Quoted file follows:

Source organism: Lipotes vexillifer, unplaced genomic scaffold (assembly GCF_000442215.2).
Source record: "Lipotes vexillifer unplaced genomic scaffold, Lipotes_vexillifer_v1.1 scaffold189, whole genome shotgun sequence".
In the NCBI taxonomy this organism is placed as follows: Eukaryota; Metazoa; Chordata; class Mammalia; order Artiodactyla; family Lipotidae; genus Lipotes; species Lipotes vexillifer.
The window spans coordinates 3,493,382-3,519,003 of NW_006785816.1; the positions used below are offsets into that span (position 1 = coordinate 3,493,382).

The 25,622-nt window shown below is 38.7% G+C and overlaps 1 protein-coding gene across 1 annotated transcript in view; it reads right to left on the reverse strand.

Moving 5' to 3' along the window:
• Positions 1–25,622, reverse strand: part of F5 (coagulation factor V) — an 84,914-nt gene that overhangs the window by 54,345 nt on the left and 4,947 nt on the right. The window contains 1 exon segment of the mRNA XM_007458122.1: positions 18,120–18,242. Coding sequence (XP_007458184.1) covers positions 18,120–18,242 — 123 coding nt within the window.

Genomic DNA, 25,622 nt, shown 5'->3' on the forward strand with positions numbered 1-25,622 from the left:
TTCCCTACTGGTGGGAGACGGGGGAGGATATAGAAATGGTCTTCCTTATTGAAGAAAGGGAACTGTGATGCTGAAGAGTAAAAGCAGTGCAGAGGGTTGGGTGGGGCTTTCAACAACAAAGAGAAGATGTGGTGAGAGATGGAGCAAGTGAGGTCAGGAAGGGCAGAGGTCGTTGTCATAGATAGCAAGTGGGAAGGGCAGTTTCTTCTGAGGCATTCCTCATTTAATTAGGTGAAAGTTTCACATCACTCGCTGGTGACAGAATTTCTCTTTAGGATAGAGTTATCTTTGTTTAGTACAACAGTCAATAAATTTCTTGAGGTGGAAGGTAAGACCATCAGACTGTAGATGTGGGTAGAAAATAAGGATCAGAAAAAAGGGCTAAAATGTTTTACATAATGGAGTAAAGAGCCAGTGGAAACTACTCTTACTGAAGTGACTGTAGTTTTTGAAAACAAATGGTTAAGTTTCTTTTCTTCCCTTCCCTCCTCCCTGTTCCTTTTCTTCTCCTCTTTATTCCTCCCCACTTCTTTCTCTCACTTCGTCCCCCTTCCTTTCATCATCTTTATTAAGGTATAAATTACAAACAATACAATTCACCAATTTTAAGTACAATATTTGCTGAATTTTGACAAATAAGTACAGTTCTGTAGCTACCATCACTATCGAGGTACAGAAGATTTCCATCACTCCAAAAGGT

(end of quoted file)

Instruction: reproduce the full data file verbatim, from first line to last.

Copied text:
Source organism: Lipotes vexillifer, unplaced genomic scaffold (assembly GCF_000442215.2).
Source record: "Lipotes vexillifer unplaced genomic scaffold, Lipotes_vexillifer_v1.1 scaffold189, whole genome shotgun sequence".
In the NCBI taxonomy this organism is placed as follows: Eukaryota; Metazoa; Chordata; class Mammalia; order Artiodactyla; family Lipotidae; genus Lipotes; species Lipotes vexillifer.
The window spans coordinates 3,493,382-3,519,003 of NW_006785816.1; the positions used below are offsets into that span (position 1 = coordinate 3,493,382).

The 25,622-nt window shown below is 38.7% G+C and overlaps 1 protein-coding gene across 1 annotated transcript in view; it reads right to left on the reverse strand.

Moving 5' to 3' along the window:
• Positions 1–25,622, reverse strand: part of F5 (coagulation factor V) — an 84,914-nt gene that overhangs the window by 54,345 nt on the left and 4,947 nt on the right. The window contains 1 exon segment of the mRNA XM_007458122.1: positions 18,120–18,242. Coding sequence (XP_007458184.1) covers positions 18,120–18,242 — 123 coding nt within the window.

Genomic DNA, 25,622 nt, shown 5'->3' on the forward strand with positions numbered 1-25,622 from the left:
TTCCCTACTGGTGGGAGACGGGGGAGGATATAGAAATGGTCTTCCTTATTGAAGAAAGGGAACTGTGATGCTGAAGAGTAAAAGCAGTGCAGAGGGTTGGGTGGGGCTTTCAACAACAAAGAGAAGATGTGGTGAGAGATGGAGCAAGTGAGGTCAGGAAGGGCAGAGGTCGTTGTCATAGATAGCAAGTGGGAAGGGCAGTTTCTTCTGAGGCATTCCTCATTTAATTAGGTGAAAGTTTCACATCACTCGCTGGTGACAGAATTTCTCTTTAGGATAGAGTTATCTTTGTTTAGTACAACAGTCAATAAATTTCTTGAGGTGGAAGGTAAGACCATCAGACTGTAGATGTGGGTAGAAAATAAGGATCAGAAAAAAGGGCTAAAATGTTTTACATAATGGAGTAAAGAGCCAGTGGAAACTACTCTTACTGAAGTGACTGTAGTTTTTGAAAACAAATGGTTAAGTTTCTTTTCTTCCCTTCCCTCCTCCCTGTTCCTTTTCTTCTCCTCTTTATTCCTCCCCACTTCTTTCTCTCACTTCGTCCCCCTTCCTTTCATCATCTTTATTAAGGTATAAATTACAAACAATACAATTCACCAATTTTAAGTACAATATTTGCTGAATTTTGACAAATAAGTACAGTTCTGTAGCTACCATCACTATCGAGGTACAGAAGATTTCCATCACTCCAAAAGGT